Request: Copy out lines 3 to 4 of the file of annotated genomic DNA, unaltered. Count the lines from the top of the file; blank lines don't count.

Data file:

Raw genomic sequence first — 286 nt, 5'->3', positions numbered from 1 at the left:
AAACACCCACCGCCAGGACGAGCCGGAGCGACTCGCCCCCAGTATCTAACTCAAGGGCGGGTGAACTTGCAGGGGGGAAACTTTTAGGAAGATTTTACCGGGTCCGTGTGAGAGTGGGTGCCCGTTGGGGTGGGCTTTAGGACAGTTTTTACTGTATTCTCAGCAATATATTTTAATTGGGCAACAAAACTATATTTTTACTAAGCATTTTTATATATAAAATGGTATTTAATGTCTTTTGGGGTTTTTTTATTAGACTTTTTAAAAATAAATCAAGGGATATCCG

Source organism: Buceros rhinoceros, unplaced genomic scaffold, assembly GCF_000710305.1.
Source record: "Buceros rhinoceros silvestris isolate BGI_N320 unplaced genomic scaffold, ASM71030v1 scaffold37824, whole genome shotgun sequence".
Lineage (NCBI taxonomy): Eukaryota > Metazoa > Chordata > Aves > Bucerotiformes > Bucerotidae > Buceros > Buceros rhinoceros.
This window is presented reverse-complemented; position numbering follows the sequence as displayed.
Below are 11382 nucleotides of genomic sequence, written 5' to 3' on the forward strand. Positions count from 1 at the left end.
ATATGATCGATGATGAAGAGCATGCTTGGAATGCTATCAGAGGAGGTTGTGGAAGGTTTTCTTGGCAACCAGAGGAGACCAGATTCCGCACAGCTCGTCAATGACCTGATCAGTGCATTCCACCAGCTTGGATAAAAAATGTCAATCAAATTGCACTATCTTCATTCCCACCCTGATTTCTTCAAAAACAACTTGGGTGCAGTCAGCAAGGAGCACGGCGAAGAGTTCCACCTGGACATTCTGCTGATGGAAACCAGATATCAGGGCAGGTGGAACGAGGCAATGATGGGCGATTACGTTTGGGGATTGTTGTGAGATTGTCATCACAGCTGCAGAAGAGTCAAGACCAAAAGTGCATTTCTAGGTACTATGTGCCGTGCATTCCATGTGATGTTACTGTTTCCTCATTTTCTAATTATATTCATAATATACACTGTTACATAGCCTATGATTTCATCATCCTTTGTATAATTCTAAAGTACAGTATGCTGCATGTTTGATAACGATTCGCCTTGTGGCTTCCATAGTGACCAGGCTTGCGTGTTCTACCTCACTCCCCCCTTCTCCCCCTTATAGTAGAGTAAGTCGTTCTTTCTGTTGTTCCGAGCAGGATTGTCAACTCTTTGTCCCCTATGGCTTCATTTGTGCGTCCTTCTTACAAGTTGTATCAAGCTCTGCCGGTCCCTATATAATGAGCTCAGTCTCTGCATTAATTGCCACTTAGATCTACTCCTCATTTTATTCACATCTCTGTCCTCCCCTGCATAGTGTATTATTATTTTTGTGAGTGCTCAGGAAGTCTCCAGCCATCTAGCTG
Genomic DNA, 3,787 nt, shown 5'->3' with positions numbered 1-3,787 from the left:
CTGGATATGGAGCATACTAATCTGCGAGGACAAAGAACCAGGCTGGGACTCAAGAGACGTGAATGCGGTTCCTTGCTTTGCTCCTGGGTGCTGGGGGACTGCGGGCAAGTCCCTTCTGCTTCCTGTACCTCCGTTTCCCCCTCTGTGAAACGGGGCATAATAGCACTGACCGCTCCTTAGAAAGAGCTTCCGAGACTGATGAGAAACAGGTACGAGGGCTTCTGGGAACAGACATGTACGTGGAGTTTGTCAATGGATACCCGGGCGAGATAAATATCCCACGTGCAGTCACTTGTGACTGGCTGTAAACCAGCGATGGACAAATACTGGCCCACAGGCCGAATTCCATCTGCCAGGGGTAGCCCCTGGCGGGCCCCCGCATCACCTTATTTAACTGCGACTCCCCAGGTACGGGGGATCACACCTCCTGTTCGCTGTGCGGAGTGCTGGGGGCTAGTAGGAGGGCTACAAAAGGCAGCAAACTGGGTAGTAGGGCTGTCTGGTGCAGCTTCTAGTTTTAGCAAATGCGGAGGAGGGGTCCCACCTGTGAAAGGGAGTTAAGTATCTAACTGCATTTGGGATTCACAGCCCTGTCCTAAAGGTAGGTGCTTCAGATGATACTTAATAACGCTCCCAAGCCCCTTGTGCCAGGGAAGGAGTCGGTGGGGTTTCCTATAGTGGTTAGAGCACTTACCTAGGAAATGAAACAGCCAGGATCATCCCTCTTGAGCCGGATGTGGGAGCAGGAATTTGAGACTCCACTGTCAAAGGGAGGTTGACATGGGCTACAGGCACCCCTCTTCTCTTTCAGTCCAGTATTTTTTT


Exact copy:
Source organism: Buceros rhinoceros, unplaced genomic scaffold, assembly GCF_000710305.1.
Source record: "Buceros rhinoceros silvestris isolate BGI_N320 unplaced genomic scaffold, ASM71030v1 scaffold37824, whole genome shotgun sequence".